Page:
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SNH continue to target responsible access message at dog owners

SNH carried out research late last year to establish where best to focus future Code communications, particularly as TV adverts are now prohibitively expensive.  Dog issues (particularly dog waste and dog control) came out as the top concern with a wide range of stakeholder groups, and radio was the recommended media format.

Furthermore, recent research underlines that if SNH wish to influence the behaviour of dog walkers they must acknowledge the value and importance that dog owners place on their pets, and present any desired behavioural changes as being 'good for the dogs'.  They’ve implemented a radio campaign that commenced this week to hit just before the Easter break using two different adverts topping and tailing ad breaks (one countryside and one park setting) to help communicate responsible dog walking advice using a dog character called Jess who encourages owners to pick up after their dog, thus not getting the dog a bad name. 



w/c 11th March for 3 weeks:

Real Radio Scotland

96.3 Real XS Radio

Total Forth

Total Clyde

Radio Borders

West Sound

Moray Firth Radio

Total Tay

Total Northsound

w/c 18th March for 2 weeks:

TalkSPORT (Scotland)


The URL been set up to take users directly to the dog walking advice pages at (this URL is a lot easier to say on radio - and to remember).  The radio adverts have been uploaded to the site and the web pages will be monitored so we can analyse the traffic figures.

These two adverts focus on dog fouling, however SNH plan to continue the Jess style advert early in the new financial year focusing on the other dog issues; the control of dogs and in particular sheep worrying.  SNH also trialled a Code related workshop for dog walking companies in the central belt which proved a great success, and we plan to repeat these elsewhere in the new financial year. 

A press release has also gone out this week (see below) and 70k copies of the Code dog owners leaflet have been racked in relevant sites throughout Scotland. 

Press release: Calling all dog owners – get your dog a good name!

As spring approaches, dog owners are being encouraged to pick up after their dog when out and about.

The latest national radio campaign from Scottish Natural Heritage (SNH) begins this week, focussing on the issues surrounding dog waste, as part of ongoing work to publicise access rights and the Scottish Outdoor Access Code.

Kirstin Guthrie, SNH Communications Officer said: “Our radio campaign introduces the character ‘Jess’ - a wise border collie - who helps dispel some myths, as well as highlight how not cleaning up after your dog can kill livestock and encourage other people to think badly of you and your dog.”

Stephen Jenkinson, Kennel Club Access Advisor added: “Most dog owners understandably tend to be very protective of their dogs, treating them as part of the family and so cleaning up after their pet, wherever they are, is second nature.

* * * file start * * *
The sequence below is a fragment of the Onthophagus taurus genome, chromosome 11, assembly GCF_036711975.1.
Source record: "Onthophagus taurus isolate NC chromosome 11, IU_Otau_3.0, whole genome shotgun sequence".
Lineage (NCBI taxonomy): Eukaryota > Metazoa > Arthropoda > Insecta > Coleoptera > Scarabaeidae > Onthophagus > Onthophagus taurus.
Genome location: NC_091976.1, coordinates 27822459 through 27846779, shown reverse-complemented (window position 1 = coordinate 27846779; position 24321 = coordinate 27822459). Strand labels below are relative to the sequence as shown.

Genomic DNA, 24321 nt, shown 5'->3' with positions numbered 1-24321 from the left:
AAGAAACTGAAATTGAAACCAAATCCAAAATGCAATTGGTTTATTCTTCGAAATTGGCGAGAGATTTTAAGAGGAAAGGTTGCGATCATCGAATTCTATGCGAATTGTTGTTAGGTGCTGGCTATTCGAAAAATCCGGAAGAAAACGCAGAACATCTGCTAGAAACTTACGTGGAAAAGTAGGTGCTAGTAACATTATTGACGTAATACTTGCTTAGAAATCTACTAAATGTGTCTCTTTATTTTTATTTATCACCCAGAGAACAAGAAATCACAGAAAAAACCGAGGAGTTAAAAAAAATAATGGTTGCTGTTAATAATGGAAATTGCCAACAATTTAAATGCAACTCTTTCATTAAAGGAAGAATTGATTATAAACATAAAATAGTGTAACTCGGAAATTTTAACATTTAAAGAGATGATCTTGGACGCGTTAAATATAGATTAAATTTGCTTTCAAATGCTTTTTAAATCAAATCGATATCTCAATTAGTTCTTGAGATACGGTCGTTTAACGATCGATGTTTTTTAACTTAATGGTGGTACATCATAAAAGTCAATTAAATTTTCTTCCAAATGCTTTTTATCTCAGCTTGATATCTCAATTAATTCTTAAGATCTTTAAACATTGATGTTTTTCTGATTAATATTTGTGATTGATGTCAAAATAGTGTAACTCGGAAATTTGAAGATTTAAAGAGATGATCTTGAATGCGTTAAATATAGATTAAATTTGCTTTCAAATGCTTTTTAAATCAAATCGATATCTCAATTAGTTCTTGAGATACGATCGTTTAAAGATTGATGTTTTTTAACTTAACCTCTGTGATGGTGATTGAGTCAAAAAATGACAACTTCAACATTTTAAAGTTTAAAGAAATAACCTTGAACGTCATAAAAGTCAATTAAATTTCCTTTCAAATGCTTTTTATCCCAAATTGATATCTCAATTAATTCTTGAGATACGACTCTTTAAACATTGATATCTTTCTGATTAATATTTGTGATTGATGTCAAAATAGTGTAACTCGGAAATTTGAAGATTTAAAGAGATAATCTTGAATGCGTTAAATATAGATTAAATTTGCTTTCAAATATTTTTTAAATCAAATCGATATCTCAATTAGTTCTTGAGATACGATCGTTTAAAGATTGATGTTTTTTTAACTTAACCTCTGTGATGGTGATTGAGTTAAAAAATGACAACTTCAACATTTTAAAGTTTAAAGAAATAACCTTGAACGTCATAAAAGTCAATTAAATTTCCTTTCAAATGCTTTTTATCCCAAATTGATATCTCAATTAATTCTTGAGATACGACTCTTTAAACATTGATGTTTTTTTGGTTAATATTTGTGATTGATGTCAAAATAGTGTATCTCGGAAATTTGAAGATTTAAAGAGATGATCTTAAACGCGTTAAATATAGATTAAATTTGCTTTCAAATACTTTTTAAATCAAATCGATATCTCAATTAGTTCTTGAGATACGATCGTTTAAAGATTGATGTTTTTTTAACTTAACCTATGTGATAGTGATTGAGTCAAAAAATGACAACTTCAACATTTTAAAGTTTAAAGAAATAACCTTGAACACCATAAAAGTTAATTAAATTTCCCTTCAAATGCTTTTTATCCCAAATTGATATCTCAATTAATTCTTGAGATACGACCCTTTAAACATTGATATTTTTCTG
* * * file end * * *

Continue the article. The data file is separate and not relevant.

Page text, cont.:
“But some owners still get their dogs a bad name by not picking up in places ranging from city parks and paths to informal tracks across fields in the countryside.  Worse still, some owners leave bagged poo hanging from trees or on the ground. To reduce this problem, we want people to know that if there’s no dedicated dog bin, bagged poo can go in any general litter bin.

“We know some people may think it’s okay to leave their dog’s waste where farm animals graze, but this can spread disease which can kill sheep and make cows lose their unborn calves. Simply bagging it and binning it wherever you are prevents this needless suffering and protects your dog’s reputation.”

Scotland enjoys some of the most advanced countryside access rights in the world.  These access rights apply to anyone walking their dogs provided they’re kept under proper control. The Scottish Outdoor Access Code includes practical advice for dog owners on where they can go and what they can do. This advice becomes particularly relevant as spring approaches, when it’s important to properly control dogs to protect young farm animals and ground-nesting birds (over half of Scotland's birds nest on the ground).

At this time of year, dog owners’ main responsibilities are:

  • LAMBS: Don't take your dog into fields where there are lambs, calves or other young animals. Go into a neighbouring field or on to land next to it.  
  • FARM ANIMALS: Never let your dog worry or attack farm animals.
  • SAFETY AROUND CATTLE: Cattle can act aggressively. Keep yourself and your dog at a safe distance and if necessary let your dog go so that you can both seek safety. Where possible, choose a route that avoids taking your dog into fields with farm animals.
  • GROUND NESTING BIRDS: During the bird breeding season (usually April to July), keep your dog under close control or on a short lead in moorland, forests, grassland, loch shores and the sea shore.
  • PLANTED FIELDS: Don't take your dog into fruit and vegetable fields unless there is a clear path, and keep your dog to the path.
  • PUBLIC PLACES: Keep your dog under close control and avoid causing concern to others, especially those who fear dogs.
  • DOG WASTE: Pick up and dispose of carefully.  

Know the Code before you go; enjoy your access rights responsibly. Find more advice and


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